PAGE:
Our exclusive Q&A with sculptor and Academician Patricia Volk…
“… I think colour relates to size and balance, almost a mathematical combination… I can’t tell how the viewer will respond, I can only go by how I respond….”
From her studio near Trowbridge in Wiltshire, Patricia Volk creates striking, instantly-recognisable sculptures: often simple forms made in clay, then fired and finished with acrylic paint in a distinctively bold colour palette.
Born in Belfast, Patricia studied art at Middlesex Polytechnic and Bath Spa University, and she is a Fellow of the Royal Society of Sculptors. Her works have appeared in numerous exhibitons around the UK and grace the collections of author Anthony Horowitz, Lord Carrington and Mary Portas, among others. She has been commissioned to create an ident for ITV and was recently included in Aurora Metro book 50 Women Sculptors. Patricia was elected as an Academician of the RWA in 2019.
Here’s our Q&A…
When did you realise you were an artist?
The truth is, I knew from the age of about four years old. When people asked what I wanted to be when I grew up, I’d say “I want to be an artist.” I didn’t talk till I was about four, but I could draw and I was obsessed by it. It was where my whole self esteem came from. It’s only now I realise that there was something different about me from the beginning. Part of that was dyslexia, which was not acknowledged at the time.
Why do you make art?
It makes me disappear from everyday problems and go into another space. It’s a kind of escape.
What other artists, works or art traditions have most influenced you?
Everything influences me all the time. Every day I walk around and see something exciting. As far as the materials I use, I am mostly influenced by the American tradition of “painted fired clay” – a term used by Ken Price. I’m drawn to a lot of sculptors of a certain era, like Anthony Caro, Ron Nagle, Garth Evans. Also Agnes Martin and Jun Kaneko. A particular influence at the moment for me is Eduardo Chillida.
Your work is immediately recognisable – not least because of the distinctive colour palette. Would it be fair to describe your art as exploring the relationship between form and colour, and the various effects that surprising combinations of form and colour can have on the viewer?
Very much so. I think colour relates to size and balance, almost a mathematical combination. You use a yellow and it can only take up so much space, that kind of thing, which you learn by instinct. Some of the colours take a while to get right because of the subtlety of different tones. I can’t tell how the viewer will respond, I can only go by how I respond.
How has your work changed or evolved through your career? Was there a particular turning point?
I started off making figurative work, almost symbolic rendering of heads. I was totally obsessed with them at the time, and the use of heads as icons in the history of art. I reached a point when I exhausted where I could go with that and it was edging into the abstract, so I decided to completely simplify the forms down to see if it was still “me”. I found that it was, and this opened an exciting way forward.
“…I decided to completely simplify the forms down to see if it was still “me”. I found that it was, and this opened an exciting way forward….”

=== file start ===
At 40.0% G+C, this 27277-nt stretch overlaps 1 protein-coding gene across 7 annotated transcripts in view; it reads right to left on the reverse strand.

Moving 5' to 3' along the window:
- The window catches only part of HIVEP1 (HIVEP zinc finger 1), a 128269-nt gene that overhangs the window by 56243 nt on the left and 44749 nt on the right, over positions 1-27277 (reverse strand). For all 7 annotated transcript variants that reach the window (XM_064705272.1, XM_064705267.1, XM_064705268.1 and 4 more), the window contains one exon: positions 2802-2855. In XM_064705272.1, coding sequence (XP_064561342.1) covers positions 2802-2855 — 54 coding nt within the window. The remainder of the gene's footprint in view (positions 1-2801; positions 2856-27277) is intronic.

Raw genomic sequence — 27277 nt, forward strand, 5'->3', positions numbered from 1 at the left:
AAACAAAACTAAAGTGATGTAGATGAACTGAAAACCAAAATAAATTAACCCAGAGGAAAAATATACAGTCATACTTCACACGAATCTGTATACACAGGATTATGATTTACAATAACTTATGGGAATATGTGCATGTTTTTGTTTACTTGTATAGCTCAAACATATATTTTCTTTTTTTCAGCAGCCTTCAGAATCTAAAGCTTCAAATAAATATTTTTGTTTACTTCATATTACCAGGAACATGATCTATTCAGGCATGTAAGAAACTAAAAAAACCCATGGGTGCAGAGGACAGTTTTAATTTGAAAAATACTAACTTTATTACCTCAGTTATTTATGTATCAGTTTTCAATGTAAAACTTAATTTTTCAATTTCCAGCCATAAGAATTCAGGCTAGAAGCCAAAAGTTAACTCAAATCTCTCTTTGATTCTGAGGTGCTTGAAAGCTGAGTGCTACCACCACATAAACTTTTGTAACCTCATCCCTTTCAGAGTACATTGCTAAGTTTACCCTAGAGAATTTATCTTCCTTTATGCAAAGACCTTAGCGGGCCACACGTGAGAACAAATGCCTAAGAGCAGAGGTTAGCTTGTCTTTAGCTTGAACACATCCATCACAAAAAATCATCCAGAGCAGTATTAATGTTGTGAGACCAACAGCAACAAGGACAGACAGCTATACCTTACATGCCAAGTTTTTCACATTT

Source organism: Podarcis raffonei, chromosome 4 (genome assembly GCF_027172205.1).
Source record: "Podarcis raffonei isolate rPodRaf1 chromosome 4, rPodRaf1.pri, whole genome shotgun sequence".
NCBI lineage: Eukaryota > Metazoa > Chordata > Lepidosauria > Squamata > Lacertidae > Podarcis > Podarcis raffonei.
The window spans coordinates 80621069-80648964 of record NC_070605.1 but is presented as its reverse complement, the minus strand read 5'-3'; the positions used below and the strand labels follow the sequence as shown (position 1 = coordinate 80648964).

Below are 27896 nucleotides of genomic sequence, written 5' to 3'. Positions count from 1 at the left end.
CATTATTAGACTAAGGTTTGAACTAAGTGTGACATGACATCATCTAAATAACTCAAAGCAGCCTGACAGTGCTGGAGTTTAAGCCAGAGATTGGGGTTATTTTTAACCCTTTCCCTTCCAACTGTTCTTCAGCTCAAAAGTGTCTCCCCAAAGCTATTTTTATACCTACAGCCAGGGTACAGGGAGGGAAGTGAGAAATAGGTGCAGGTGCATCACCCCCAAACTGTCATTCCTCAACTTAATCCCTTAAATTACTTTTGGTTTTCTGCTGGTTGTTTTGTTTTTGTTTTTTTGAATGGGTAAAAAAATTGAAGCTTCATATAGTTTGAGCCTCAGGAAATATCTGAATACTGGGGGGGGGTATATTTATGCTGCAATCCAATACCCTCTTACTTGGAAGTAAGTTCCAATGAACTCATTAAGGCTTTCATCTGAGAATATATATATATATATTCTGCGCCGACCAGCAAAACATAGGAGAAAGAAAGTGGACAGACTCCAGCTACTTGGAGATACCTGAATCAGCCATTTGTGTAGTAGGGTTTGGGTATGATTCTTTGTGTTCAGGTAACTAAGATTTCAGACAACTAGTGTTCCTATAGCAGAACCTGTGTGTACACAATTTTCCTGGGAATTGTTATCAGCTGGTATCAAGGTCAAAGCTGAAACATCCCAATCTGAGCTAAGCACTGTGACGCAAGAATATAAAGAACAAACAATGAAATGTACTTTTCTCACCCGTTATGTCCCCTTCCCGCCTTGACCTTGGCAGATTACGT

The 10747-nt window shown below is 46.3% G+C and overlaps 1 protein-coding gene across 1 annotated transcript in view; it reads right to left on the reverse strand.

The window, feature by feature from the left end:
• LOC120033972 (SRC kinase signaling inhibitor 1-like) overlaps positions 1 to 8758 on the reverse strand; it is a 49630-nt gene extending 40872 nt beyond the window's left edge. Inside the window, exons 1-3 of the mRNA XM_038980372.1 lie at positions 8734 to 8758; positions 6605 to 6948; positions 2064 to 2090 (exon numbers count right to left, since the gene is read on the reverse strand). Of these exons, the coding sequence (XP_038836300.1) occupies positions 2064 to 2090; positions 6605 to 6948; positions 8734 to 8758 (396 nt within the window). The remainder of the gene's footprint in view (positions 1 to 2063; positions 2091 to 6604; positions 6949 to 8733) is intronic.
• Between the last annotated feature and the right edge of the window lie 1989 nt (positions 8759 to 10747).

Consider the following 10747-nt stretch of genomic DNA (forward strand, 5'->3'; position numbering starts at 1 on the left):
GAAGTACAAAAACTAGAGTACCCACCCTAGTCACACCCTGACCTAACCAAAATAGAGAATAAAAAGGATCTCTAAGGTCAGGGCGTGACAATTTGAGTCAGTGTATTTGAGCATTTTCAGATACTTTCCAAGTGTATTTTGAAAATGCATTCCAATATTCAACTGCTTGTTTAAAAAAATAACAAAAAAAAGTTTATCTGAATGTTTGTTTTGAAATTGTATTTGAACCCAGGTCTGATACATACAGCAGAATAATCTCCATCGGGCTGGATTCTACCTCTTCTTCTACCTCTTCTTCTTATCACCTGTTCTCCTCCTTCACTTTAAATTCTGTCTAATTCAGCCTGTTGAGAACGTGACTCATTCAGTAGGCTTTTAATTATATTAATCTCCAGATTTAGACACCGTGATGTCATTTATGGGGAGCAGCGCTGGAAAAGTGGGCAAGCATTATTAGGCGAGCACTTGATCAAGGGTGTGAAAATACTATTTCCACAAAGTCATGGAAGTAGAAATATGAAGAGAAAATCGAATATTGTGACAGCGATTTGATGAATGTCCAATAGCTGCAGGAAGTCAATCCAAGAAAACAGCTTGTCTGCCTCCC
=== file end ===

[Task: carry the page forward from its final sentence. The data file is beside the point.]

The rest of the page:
What is your usual process for making an artwork? And is there a significant difference in how you approach a commission (such as the ITV ident) versus sculptures for galleries or private collectors?
I was daunted by the brief for the ITV ident. Not just the idea but the practicality of making it, but it was a task that opened a new door creatively from which evolved my Knot and Embrace pieces. Self-motivation is the most difficult thing because galleries will never ask you to do what you want to do next, they always want what you have done before. But it is always up to the artist to move forward, irrespective of commercial pressures. That is the scary, but exciting, part. The next thing is always the most interesting. I always try to get better at what I do and never repeat myself.
What did becoming elected as an Academician of the RWA mean to you? And what role does the RWA play in your life generally?
I was very surprised and delighted to have been selected, but it has been a difficult year, so although I hope to be more active in the RWA in the future, it has been pretty much impossible in 2020.
How has 2020, year of the pandemic and the lockdown, affected you and your work?
At the beginning, during the first lockdown, which came at a relevant time in a series of work I was doing, I didn’t feel I could travel to my workshop, but as time went on I decided it was “essential travel” and isolation was driving me insane. There are only so many walls you can decorate at home. Strangely, because I don’t feel that awful feeling of failure because galleries have not been in contact (because everything is dead right now), I concentrate on the work and don’t try to evaluate what people think of it. So it is freeing in that sense, in spite of the general atmosphere of ongoing anxiety.
What are you working on now?
I’m upscaling, working on almost architectural forms which are challenging in the material I use. I’m stretching the limits of the kiln. I am enjoying working out the construction and practicalities.
Finally, a fairy godmother waves her magic wand and says you can own any artwork in the world. What do you choose?
I would like a nice big Jun Kaneko. It’s only twenty feet high, so you would have to give me a bigger house.
You can see more examples of Patricia’s work on her website.